There is a substantive fieldwork commitment associated with this project and you should be prepared for prolonged periods at the study site. Fieldwork is cyclical beginning in June with the birth of fawns (tagging and measuring), matching fawns-mother pairs as they enter the herd, recording social behaviour and (allo)suckling by the fawn in June and July. Intense periods of fieldwork run during the rut in October and from February through to May to record behavioural data and social contacts, dispersal and growth rates. The student will be expected to regularly collect census and behavioural data throughout the year.

Expected Training Provision

As the supervisors have a number of projects running in this location, the student will benefit from mentorship available from students already familiar with the study site and population. 

Training will be given in the collection and handling of behavioural data recorded in the field. In addition, the student will receive training in the use of R and advanced statistical techniques to analyse the data. The project also involves the use of photogrammetry and full training will be given in the use of the camera equipment in the field and in the extraction and use of specialist software to estimate growth rates of fawns. To assess stress and aggression an endocrinological approach will be taken where accumulated levels of cortisol and testosterone will be assayed from samples taken in the field. The student will receive laboratory training in the extraction and calculation of hormone levels. 


This project is primarily aimed a basic rather than applied research. However, there are routes to impact beyond scientific publications and communication. Understanding movement patterns on a local scale is a key factor in conservation biology; this project will follow individually identifiable juvenile fallow deer as they determined whether to remain in the natal group or disperse to the bachelor herd and join mature males. The project has considerable promise to uncover why some individuals move whilst others do not. It addresses several problems encountered in this type of research; for example, following individually identifiable individuals permits us to disentangle dispersal from mortality while it also facilitates an examination of the contribution of physiological and endocrinological factors in addition to behaviour such as maternal investment and social networks. The comprehensive approach to dispersal decision making adopted here will provide invaluable information to programs dedicated to management and conservation of local populations of wild ungulates helping us to understand and reduce human-wildlife conflict as a consequence of dispersal patterns.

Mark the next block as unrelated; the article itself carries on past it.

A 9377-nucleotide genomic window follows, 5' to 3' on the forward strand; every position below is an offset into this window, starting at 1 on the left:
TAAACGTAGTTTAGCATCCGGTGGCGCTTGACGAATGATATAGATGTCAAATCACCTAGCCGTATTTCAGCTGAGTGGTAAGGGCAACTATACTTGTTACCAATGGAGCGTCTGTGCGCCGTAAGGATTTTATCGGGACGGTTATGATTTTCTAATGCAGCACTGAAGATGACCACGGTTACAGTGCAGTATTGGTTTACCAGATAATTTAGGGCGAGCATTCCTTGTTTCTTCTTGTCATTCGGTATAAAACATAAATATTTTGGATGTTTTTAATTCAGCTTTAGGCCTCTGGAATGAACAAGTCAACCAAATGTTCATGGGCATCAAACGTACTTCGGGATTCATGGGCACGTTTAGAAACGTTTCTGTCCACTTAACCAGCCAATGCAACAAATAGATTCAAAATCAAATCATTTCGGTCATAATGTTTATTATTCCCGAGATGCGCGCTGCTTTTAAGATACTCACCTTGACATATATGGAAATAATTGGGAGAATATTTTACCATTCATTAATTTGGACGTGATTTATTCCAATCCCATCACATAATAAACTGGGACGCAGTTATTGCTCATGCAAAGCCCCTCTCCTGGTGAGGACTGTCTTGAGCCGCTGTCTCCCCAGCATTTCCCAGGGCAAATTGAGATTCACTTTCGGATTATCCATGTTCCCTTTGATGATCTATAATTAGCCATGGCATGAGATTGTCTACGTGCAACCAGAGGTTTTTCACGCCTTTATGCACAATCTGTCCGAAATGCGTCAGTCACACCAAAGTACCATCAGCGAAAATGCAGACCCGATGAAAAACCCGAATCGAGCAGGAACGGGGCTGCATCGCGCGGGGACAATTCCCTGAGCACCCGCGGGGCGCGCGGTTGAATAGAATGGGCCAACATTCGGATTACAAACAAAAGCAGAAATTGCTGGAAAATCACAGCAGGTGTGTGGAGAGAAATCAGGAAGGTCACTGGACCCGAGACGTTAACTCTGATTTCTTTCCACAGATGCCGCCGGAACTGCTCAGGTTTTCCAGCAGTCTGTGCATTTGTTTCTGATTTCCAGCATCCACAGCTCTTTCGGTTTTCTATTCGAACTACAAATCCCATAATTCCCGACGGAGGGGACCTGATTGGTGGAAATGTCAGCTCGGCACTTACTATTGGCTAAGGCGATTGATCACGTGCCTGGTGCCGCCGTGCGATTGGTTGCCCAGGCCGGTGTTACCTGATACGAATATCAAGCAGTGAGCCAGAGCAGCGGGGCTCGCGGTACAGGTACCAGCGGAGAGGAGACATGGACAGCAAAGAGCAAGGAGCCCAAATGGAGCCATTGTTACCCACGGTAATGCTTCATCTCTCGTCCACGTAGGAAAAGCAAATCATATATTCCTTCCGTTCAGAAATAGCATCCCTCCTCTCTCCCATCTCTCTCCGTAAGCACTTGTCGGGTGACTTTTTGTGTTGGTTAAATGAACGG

Proposed Timetable

The field element of this project is determined by the natural behaviour of the study population. The fallow deer rut occurs in October where most females will mate and with most fawns born the following June. Fieldwork of this project is, therefore, cyclical beginning with the birth of the fawns in June. 

Years 1 and 2. 


Ear tagging for identification purposes the newly born fawns. Approximately 100 fawns are located and tagged, weighed, and measured.  

Hair samples to assay hormone levels (cortisol and testosterone) are taken. 


Mother-fawn matchups are collected as fawns are brought into the herd by their mothers.  

Behavioural observation and recordings of interactions between the mother-fawn pair and between the fawn and the wider female group.  

Suckling bouts with the mother and allosuckling (milk stealing) bouts with foreign females are recorded. 

Aggression (bites, kicks and chases) between the fawn and mother and fawn and foreign doe are recorded. 

Photogrammetry begins and fawn growth rates are recorded regularly. 

October: The rut takes place and matings are recorded. Observation of fawn behaviour including intrusion into mating groups and play fighting behaviour is recorded. 


Behavioural data are collected including social interactions. 


Fawn and doe hair is collected as the deer go through moulting in preparation for their summer coats. Hair will be analysed to estimate the cumulated levels of cortisol and testosterone. 

Fawns will be monitored to record social behaviour. 

Migration of male fawns to the bachelor herd will be recorded. 

The proposed timeline for this project is to spend most of the first two years in the field. 

Years 3 and 4 

This year will be spent predominantly in the lab and write-up. 


  • biodiversity


Not applicable at this time.